ORS and zinc co-pack for diarrhoea treatment: Taking Zambia experience to scale

Mar 06, 2019


Simon Berry

Children smile next to a Kit Yamoyo Wall Painting in George Compound, Lusaka, Zambia. Photo credit: ColaLife.


It is literally in-credible that, in 2019, diarrhoea—an easily treatable disease—is still the second biggest infectious killer of children less than five years old. The treatment—oral rehydration salts (ORS) and zinc—is simple, safe, effective, and low-cost. UNICEF and World Health Organization (WHO) have recommended it for nearly 15 years, and is already credited with saving millions of lives.


But today, globally, less than 7% of children with acute diarrhoea get this lifesaving combination therapy. The key barriers include lack of access and incomplete use of both treatments together. My organisation, ColaLife, gets its name from an uncomfortable question: "Why is it that you can get a bottle of Coca-Cola wherever you go in the world but not lifesaving medicines?" This question first came to me when I was working in Northeast Zambia in the mid-1980s. Even as a non-health professional, this fact was inescapable to me; in those days, one in five children died before their fifth birthday.



In 2010, after running a successful voluntary campaign to get Coca-Cola engaged in a discussion about the co-distribution of medicines in developing countries, I teamed up with my wife, Jane, to see if we could transform access to diarrhoea treatment by applying Coca-Cola's distribution techniques to ORS and zinc. We gave up our jobs and started on the journey of our lives. We got some kick-start funding from UnLtd, a United Kingdom funder of social entrepreneurs, and within 18 months we'd raised the funding to test our ideas out in Zambia, assisted by Rohit Ramchandani, our public health advisor working on his DrPH at the Johns Hopkins Bloomberg School of Public Health.


Fast forward eight years, and Zambia has a locally produced, locally owned, co-packaged ORS/zinc anti-diarrhoea kit. It is called Kit Yamoyo—kit of life—and it is available in supermarkets nationwide and in hundreds of small shops, many of which also sell Coca-Cola. Through our partnership with Coca-Cola in Zambia, we learned how to apply their distribution techniques. A government-branded version of the kit is now produced by the same local manufacturer and is distributed free at health centres. Zambia is also one of a handful of countries to include co-packaged ORS and zinc on its National Essential Medicines List.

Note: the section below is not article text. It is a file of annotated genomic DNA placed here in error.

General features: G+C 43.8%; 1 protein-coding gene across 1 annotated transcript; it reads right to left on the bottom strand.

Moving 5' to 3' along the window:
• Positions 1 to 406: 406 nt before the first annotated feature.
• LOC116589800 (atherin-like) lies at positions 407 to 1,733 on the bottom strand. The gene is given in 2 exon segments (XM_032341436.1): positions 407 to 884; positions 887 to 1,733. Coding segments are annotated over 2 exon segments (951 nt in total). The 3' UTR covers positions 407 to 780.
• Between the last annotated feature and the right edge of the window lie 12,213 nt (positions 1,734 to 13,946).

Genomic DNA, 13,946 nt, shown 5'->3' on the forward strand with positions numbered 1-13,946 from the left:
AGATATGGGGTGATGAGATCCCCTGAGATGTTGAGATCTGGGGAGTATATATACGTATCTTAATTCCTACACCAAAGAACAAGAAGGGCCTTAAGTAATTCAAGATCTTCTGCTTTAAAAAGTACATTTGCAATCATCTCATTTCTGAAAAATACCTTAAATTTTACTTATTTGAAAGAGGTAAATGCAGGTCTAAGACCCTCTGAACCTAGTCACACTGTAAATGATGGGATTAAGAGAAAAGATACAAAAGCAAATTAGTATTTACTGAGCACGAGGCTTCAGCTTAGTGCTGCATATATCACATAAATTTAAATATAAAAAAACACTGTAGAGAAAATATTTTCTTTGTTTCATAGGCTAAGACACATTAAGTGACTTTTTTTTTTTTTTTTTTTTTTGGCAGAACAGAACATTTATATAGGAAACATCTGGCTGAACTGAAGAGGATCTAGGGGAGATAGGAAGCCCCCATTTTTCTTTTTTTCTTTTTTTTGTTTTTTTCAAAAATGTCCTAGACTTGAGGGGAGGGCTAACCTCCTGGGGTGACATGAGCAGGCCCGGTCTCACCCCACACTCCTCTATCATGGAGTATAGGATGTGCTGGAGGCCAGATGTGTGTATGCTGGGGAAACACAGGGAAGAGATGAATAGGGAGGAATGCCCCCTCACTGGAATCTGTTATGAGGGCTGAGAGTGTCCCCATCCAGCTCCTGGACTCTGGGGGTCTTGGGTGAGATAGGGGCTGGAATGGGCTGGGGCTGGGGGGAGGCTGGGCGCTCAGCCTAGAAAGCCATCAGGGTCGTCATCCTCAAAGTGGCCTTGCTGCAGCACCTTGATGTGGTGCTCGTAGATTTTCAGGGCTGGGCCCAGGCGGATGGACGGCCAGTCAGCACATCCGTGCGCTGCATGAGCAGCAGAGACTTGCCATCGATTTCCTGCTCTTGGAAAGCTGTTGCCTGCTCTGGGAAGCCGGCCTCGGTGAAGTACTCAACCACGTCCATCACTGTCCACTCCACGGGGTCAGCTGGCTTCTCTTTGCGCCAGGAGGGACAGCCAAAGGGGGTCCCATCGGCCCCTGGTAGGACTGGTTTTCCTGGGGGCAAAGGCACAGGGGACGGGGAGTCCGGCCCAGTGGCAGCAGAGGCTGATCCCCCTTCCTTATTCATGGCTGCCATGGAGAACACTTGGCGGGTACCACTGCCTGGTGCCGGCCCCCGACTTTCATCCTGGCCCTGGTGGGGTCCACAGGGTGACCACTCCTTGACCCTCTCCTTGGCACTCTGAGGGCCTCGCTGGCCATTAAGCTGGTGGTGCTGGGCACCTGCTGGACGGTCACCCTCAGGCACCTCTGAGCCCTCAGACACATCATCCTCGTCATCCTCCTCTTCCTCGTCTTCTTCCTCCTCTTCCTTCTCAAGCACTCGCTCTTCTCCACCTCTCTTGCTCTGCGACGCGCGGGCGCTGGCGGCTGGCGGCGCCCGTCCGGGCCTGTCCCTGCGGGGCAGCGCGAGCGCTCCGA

Zambia statistics on the ORS + zinc co-pack effect
When the ORS + zinc co-pack is available, uptake of both significantly increases. Zambia among the countries leading the charge to include the co-pack on its national list of essential medicines. Learn more: https://www.defeatdd.org/ors-zinc-copack 



At ColaLife, we are now looking at how we can enable others to learn from experience and evidence generated in Zambia to transform access to co-packaged ORS and zinc in their own countries. Our initial strategy, currently being pursued together with partners through the Diarrhea Innovations Group (DIG), housed at PATH, is to add co-packaged ORS and zinc onto the WHO's Model List of Essential Medicines (EML). In November 2018, DIG successfully submitted an application to add co-packaged ORS and zinc, as an individual medicine, to the WHO EML for Children, and we expect the decision by July 2019.


A positive decision would transform the policy landscape: it would increase awareness of the optimal treatment for diarrhoea, and increasing numbers of countries would follow WHO’s lead by adding co-packaged ORS and zinc to their own National EMLs. This, in turn, would influence national health budgets allocations and the landscape of donor funding.  This would stimulate even more interest in the Zambia experience and make it easier for others to adapt and adopt it to their own circumstances.


Ultimately, global level policy change would lead to better awareness, better use, and greater access to this essential treatment for children, families, communities, and countries still carrying the burden of diarrhoea.